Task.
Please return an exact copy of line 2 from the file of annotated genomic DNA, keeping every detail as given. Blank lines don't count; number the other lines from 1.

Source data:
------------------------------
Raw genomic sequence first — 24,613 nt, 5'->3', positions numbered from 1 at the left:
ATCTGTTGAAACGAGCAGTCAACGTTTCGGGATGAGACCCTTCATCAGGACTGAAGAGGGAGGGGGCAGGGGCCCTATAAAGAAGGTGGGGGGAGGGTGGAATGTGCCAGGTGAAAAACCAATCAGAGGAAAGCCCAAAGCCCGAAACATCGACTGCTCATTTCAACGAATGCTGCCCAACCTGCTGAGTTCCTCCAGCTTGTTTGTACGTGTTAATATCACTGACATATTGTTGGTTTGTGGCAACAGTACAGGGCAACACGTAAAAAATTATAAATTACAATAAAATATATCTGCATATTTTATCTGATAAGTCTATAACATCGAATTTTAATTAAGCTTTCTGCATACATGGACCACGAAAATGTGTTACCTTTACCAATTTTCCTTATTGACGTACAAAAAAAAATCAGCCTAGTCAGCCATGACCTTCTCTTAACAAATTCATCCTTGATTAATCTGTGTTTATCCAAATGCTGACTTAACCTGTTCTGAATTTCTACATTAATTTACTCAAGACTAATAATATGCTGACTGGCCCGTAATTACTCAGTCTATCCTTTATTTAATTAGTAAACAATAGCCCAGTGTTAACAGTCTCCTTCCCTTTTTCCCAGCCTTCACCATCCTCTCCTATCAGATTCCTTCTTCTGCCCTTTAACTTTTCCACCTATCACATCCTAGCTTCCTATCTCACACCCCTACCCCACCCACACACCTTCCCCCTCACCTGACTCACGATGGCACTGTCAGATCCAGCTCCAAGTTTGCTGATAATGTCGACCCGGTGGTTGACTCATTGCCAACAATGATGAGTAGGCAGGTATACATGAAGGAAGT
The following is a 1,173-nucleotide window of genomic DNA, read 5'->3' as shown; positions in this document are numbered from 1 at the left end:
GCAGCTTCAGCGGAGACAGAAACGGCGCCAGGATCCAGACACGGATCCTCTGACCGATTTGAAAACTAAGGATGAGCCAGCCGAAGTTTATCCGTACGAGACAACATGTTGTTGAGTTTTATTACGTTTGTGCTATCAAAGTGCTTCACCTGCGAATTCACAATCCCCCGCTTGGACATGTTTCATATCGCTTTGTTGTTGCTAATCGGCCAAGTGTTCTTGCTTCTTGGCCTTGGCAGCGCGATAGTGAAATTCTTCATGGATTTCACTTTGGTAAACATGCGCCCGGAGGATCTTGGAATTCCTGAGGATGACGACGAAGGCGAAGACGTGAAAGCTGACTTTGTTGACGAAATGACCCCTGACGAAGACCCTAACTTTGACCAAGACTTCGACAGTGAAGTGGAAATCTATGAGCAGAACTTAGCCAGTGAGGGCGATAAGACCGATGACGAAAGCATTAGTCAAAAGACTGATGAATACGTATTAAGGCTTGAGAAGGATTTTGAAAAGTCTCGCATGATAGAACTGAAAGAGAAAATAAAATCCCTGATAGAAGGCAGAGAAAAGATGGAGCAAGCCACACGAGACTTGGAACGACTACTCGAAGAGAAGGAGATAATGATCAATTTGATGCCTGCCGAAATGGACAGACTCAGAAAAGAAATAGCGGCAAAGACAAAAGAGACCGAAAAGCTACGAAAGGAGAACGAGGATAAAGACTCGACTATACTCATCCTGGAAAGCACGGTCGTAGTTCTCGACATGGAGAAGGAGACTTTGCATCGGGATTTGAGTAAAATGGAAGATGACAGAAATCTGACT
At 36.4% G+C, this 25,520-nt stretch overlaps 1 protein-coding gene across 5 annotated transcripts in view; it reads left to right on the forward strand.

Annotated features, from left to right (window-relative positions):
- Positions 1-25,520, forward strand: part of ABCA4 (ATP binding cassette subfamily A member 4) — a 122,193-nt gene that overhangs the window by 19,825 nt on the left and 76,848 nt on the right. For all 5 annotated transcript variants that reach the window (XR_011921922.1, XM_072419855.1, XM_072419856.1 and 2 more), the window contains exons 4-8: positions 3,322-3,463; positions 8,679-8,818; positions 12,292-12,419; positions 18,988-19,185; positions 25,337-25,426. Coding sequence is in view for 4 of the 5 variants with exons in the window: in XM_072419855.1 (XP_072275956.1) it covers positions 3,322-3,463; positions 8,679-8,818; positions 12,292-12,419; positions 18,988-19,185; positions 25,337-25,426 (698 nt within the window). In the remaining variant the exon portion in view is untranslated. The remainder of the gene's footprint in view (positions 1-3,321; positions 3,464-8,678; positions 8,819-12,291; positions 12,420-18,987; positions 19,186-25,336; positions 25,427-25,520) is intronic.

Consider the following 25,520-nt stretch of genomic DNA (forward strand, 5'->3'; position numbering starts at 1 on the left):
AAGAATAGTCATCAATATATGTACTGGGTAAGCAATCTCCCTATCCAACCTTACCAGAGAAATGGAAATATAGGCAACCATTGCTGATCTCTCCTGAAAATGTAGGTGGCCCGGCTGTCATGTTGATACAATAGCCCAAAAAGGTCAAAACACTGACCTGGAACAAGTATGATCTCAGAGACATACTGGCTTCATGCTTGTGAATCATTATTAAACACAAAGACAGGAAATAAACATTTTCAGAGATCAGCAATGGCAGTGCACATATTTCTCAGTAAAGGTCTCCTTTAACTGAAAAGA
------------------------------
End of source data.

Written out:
ATCTGTTGAAACGAGCAGTCAACGTTTCGGGATGAGACCCTTCATCAGGACTGAAGAGGGAGGGGGCAGGGGCCCTATAAAGAAGGTGGGGGGAGGGTGGAATGTGCCAGGTGAAAAACCAATCAGAGGAAAGCCCAAAGCCCGAAACATCGACTGCTCATTTCAACGAATGCTGCCCAACCTGCTGAGTTCCTCCAGCTTGTTTGTACGTGTTAATATCACTGACATATTGTTGGTTTGTGGCAACAGTACAGGGCAACACGTAAAAAATTATAAATTACAATAAAATATATCTGCATATTTTATCTGATAAGTCTATAACATCGAATTTTAATTAAGCTTTCTGCATACATGGACCACGAAAATGTGTTACCTTTACCAATTTTCCTTATTGACGTACAAAAAAAAATCAGCCTAGTCAGCCATGACCTTCTCTTAACAAATTCATCCTTGATTAATCTGTGTTTATCCAAATGCTGACTTAACCTGTTCTGAATTTCTACATTAATTTACTCAAGACTAATAATATGCTGACTGGCCCGTAATTACTCAGTCTATCCTTTATTTAATTAGTAAACAATAGCCCAGTGTTAACAGTCTCCTTCCCTTTTTCCCAGCCTTCACCATCCTCTCCTATCAGATTCCTTCTTCTGCCCTTTAACTTTTCCACCTATCACATCCTAGCTTCCTATCTCACACCCCTACCCCACCCACACACCTTCCCCCTCACCTGACTCACGATGGCACTGTCAGATCCAGCTCCAAGTTTGCTGATAATGTCGACCCGGTGGTTGACTCATTGCCAACAATGATGAGTAGGCAGGTATACATGAAGGAAGT